Can a VPN prevent DNS Hijacking?

One of the best ways to mitigate the possibility of a DNS hijacking is to get yourself a VPN, which stands for 'Virtual Private Network'. 

VPNs reroute all of your traffic through an encrypted tunnel to a private server before it reaches the internet, meaning that anyone looking at your traffic will see the IP address of the server rather than your device or network. 

When using a VPN, users bypass their own router and internet service provider and send DNS requests through one of the many servers a VPN provider will own or rent.

Top tier VPNs like ExpressVPN and NordVPN will also provide DNS leak protection along with access to their servers. DNS leaks arise from security flaws that sometimes occur after seemingly innocuous tasks such as resetting system preferences are actioned. This can sometimes cause your traffic to be redirected back through your ISP's default server and thus be susceptible to interception. 

VPNs have a multitude of other security features to keep you safe as well as benefits such as bypassing geo-restrictions to give you access to content from all around the world, such as Netflix libraries from outside of your region. 

Although a more in-depth analysis can be found on our best VPN article, here's a whistlestop tour of our favorites:

  1. ExpressVPN - A super-fast VPN service with strong encryption and the ability to unblock websites are streaming services.
  2. TIP

    In our testing we checked that all ExpressVPN plans work for Netflix. The one year plan is the best value: three months free and a 30 day risk-free trial.

  3. NordVPN - An excellent VPN for unblocking major streaming services from around the world.
  4. Surfshark - A cheap service with features to match services with higher prices.
  5. Private Internet Access - one of the most secure VPN services around. It has a proven no logs policy and strong encryption.
  6. PrivateVPN - One of the cheapest VPNs out there, but an incredibly good service

All of these providers will give you a full refund if you aren't happy after 30 days of using their service, so if you're not completely sure, you can take one – or two – out for a test run.

Will I know immediately if my DNS has been hijacked?

It's not always abundantly clear (unless you've received some sort of aggressive malware). Every malicious actor operates slightly differently, but there are common clues. One major indication (but importantly, not proof) that your DNS may have been hijacked is the appearance of advertisements on pages that don't usually serve you ads. Other, dodgy-looking pop-ups masquerading as security warnings should send alarm bells ringing, as should a sudden drop in loading speed.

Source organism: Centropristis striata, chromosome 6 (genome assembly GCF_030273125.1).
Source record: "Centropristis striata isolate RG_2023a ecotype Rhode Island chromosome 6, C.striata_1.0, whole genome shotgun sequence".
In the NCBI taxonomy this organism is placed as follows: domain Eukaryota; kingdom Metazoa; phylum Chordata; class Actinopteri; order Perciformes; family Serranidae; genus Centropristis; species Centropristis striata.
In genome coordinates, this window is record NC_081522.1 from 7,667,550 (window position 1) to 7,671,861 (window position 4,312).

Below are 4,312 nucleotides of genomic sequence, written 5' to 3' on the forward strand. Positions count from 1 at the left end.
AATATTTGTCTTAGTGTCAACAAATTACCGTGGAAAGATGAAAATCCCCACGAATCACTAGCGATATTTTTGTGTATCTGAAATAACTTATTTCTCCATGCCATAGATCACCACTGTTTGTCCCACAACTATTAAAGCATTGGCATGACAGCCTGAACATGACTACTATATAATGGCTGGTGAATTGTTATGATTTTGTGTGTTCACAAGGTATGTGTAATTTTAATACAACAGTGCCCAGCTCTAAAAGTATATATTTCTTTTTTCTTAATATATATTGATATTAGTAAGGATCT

If you notice these 'symptoms', proof can be obtained by using a router checker to check for router hijacking, and there are plenty of websites that help identify the DNS the request you're making is going to, such as

You can also find evidence of DNS hijacking by using ping commands. Pinging a domain that you know doesn't exist should get you nowhere – but if you're redirected through to a site, it's almost certain that the DNS has been hijacked. 


DNS hijacking is just one of many methods of obtaining user information that hackers and scammers have developed since the birth of the internet. There is a plethora of these techniques that apply solely to DNS-related vulnerabilities. 

The prevention suggestions discussed in this article are explained in the context of DNS hijacking attacks, but following these tips will greatly enhance your security when it comes to things like DDoS attacks, so they are worth taking seriously – as is getting yourself a VPN.

Written by: Aaron Drapkin

After graduating with a philosophy degree from the University of Bristol in 2018, Aaron became a researcher at news digest magazine The Week following a year as editor of satirical website The Whip. Freelancing alongside these roles, his work has appeared in publications such as Vice, Metro, Tablet and New Internationalist, as well as The Week's online edition.